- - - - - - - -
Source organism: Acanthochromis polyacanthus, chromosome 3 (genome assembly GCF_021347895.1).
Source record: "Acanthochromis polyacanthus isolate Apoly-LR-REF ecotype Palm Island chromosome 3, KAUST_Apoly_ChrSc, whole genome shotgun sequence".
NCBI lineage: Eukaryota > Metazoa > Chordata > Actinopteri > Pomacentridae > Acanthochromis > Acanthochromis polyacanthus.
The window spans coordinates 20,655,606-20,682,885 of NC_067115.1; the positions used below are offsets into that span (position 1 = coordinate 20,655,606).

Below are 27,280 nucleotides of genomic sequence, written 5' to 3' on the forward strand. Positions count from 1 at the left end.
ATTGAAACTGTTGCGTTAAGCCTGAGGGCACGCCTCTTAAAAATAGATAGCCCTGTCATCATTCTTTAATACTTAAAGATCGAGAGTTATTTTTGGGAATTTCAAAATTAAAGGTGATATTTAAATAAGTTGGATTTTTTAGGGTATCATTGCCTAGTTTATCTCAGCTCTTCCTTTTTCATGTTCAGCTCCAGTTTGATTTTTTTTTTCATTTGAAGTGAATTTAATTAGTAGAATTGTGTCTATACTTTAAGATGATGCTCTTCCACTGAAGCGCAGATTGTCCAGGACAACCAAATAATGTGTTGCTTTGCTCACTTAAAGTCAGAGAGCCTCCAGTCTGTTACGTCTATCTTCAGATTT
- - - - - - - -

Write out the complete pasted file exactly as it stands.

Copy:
Source organism: Acanthochromis polyacanthus, chromosome 3 (genome assembly GCF_021347895.1).
Source record: "Acanthochromis polyacanthus isolate Apoly-LR-REF ecotype Palm Island chromosome 3, KAUST_Apoly_ChrSc, whole genome shotgun sequence".
NCBI lineage: Eukaryota > Metazoa > Chordata > Actinopteri > Pomacentridae > Acanthochromis > Acanthochromis polyacanthus.
The window spans coordinates 20,655,606-20,682,885 of NC_067115.1; the positions used below are offsets into that span (position 1 = coordinate 20,655,606).

Below are 27,280 nucleotides of genomic sequence, written 5' to 3' on the forward strand. Positions count from 1 at the left end.
ATTGAAACTGTTGCGTTAAGCCTGAGGGCACGCCTCTTAAAAATAGATAGCCCTGTCATCATTCTTTAATACTTAAAGATCGAGAGTTATTTTTGGGAATTTCAAAATTAAAGGTGATATTTAAATAAGTTGGATTTTTTAGGGTATCATTGCCTAGTTTATCTCAGCTCTTCCTTTTTCATGTTCAGCTCCAGTTTGATTTTTTTTTTCATTTGAAGTGAATTTAATTAGTAGAATTGTGTCTATACTTTAAGATGATGCTCTTCCACTGAAGCGCAGATTGTCCAGGACAACCAAATAATGTGTTGCTTTGCTCACTTAAAGTCAGAGAGCCTCCAGTCTGTTACGTCTATCTTCAGATTT